Ponmagal Vandhal declares at the outset that justice is best served by heeding evidence and logic rather than emotion – and then proceeds to ignore its own advice.
The production is slick, the pacing swift and the acting controlled. And yet, the Tamil movie, which is being streamed on Amazon Prime Video, is unable to advance its main concern – about the rape and sexual abuse of children – without resorting to astonishing plot twists.
The movie opens in 2004. A woman named Jothi has been killed by the police while resisting arrest for a pair of murders and serial child abuse. Closed-circuit television footage shows Jothi grabbing a little girl and then shooting two men who seem to be trying to prevent her from getting away. Jothi is said to have killed scores of children.
Nobody mourns the death of the woman known as “Psycho Jothi”. So when freshly minted advocate Venba (Jyotika) stands up in a courtroom and argues that Jothi is innocent, protestors come out in full force.
Venba is the daughter of Ooty busybody Pethuraj (K Bhagyaraj). His civic activism and fondness for public interest litigation have earned him the nickname “Petition Pethuraj”. The father and daughter have the reputation for fighting the good fight, but their latest campaign seems to be a lost cause. The entry of hot-shot lawyer Rajrathnam (Parthiban), who is representing the influential father of one of the murder victims, poses further obstacles for Venba.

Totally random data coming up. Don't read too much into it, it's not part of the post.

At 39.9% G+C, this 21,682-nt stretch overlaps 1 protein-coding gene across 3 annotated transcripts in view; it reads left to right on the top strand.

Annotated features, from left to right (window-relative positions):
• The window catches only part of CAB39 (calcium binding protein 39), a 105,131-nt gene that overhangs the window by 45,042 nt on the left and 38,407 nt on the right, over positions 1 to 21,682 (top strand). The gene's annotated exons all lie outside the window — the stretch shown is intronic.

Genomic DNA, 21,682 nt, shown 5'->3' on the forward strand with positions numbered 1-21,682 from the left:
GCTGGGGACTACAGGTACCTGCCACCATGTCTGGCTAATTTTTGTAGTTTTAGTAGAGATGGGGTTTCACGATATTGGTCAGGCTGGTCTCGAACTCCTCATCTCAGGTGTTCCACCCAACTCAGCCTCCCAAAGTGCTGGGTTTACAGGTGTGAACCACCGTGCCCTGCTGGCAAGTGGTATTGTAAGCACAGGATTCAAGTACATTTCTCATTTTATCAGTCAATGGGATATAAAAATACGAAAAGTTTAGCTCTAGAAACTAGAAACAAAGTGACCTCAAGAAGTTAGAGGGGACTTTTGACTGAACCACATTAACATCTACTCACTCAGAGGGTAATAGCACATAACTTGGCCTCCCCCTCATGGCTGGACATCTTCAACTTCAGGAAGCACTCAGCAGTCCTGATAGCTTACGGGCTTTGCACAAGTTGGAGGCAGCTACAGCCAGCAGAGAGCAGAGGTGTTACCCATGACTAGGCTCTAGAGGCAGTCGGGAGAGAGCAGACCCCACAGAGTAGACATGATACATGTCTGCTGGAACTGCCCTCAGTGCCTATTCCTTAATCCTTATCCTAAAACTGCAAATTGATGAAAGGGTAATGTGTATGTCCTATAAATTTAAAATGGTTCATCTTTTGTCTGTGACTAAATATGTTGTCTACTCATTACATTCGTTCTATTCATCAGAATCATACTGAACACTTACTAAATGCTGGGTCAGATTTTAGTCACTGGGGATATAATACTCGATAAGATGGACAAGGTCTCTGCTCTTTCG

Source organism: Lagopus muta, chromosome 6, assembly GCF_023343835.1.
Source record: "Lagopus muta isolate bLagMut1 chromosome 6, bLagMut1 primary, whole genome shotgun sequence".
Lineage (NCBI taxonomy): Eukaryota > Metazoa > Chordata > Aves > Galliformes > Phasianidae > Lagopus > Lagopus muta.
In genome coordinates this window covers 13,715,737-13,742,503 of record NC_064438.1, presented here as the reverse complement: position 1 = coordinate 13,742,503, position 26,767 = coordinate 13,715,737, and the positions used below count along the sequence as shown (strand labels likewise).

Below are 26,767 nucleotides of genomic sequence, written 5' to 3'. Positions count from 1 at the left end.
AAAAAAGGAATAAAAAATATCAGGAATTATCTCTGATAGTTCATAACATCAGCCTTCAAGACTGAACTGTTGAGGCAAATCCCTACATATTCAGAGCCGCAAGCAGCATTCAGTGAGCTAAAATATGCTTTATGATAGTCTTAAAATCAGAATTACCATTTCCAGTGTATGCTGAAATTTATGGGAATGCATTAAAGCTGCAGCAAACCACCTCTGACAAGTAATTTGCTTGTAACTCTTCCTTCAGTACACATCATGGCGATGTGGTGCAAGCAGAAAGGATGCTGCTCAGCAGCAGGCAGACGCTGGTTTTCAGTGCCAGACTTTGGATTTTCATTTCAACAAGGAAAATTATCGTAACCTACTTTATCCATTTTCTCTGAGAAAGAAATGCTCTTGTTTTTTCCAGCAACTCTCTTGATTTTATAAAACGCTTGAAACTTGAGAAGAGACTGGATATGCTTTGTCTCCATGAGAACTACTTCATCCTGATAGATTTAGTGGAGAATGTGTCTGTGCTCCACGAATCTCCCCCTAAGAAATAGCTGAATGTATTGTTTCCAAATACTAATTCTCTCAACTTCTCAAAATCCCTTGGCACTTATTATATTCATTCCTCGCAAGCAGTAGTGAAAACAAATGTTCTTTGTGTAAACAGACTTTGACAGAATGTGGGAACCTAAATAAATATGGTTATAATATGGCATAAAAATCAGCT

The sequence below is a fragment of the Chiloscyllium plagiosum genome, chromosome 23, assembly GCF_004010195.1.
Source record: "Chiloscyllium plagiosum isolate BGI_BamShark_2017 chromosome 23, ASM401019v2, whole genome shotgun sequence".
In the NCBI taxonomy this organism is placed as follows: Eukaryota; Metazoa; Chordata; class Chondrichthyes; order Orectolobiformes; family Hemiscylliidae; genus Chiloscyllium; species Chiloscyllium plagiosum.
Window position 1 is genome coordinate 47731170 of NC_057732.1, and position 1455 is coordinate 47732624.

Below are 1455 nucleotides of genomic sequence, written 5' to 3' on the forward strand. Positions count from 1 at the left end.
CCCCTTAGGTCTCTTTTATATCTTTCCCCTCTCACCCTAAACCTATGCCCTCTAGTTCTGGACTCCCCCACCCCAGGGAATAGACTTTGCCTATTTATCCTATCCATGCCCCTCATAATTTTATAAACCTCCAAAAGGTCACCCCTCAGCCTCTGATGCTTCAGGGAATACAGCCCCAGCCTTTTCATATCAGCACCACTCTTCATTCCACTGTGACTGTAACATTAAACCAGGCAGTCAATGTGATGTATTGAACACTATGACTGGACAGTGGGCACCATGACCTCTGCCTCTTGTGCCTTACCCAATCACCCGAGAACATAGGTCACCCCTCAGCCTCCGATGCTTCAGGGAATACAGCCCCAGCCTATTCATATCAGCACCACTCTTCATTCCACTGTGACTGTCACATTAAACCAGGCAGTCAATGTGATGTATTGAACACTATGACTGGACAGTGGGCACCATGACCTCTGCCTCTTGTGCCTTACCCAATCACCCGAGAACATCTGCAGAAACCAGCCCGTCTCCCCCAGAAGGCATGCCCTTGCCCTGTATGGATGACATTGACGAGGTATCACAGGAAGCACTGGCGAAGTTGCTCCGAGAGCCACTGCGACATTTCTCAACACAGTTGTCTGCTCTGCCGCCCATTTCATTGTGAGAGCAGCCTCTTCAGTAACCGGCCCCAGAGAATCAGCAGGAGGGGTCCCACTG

Venba’s early days in court give the sense that first-time director JJ Fredrick has crafted a cautionary tale about lynch mobs influencing police work and prosecution. The 123-minute film initially makes a case for relying on cold logic to determine whether people accused of dastardly crimes are actually guilty or the authorities have been swept along by the public mood. Doubt, one of the cornerstones of the justice system, is raised. So far, so good.
The rigour is short-lived. A film meant to be a legal drama quickly slips into melodrama as Fredrick piles on the twists, plays fast and loose with legal procedure, and reaches into his magician’s hat ever so often to produce tricks that move the plot along to a foregone conclusion. It comes to the point where Venba tells the judge that she has “nothing to submit as evidence except truth and tears” – a sign that the movie has lost the battle as well as the war.
The performances anchor the narrative even as it thrashes about. Jyotika is solid and compelling as the crusading advocate. The cast is packed with veteran Tamil actors and filmmakers, including Prathap Pothen as the judge, Pandiaraj as the court clerk, Bhagrayaj as Venba’s supportive father, and Thiagarajan as the sinister Varadarajan, whose son may not be innocent after all. Parthiban is astutely cast as the preening lawyer who dismisses Venba as a flake. Their collective experience salvages this saga about a miscarriage of justice from collapsing into a miscarriage of moviemaking.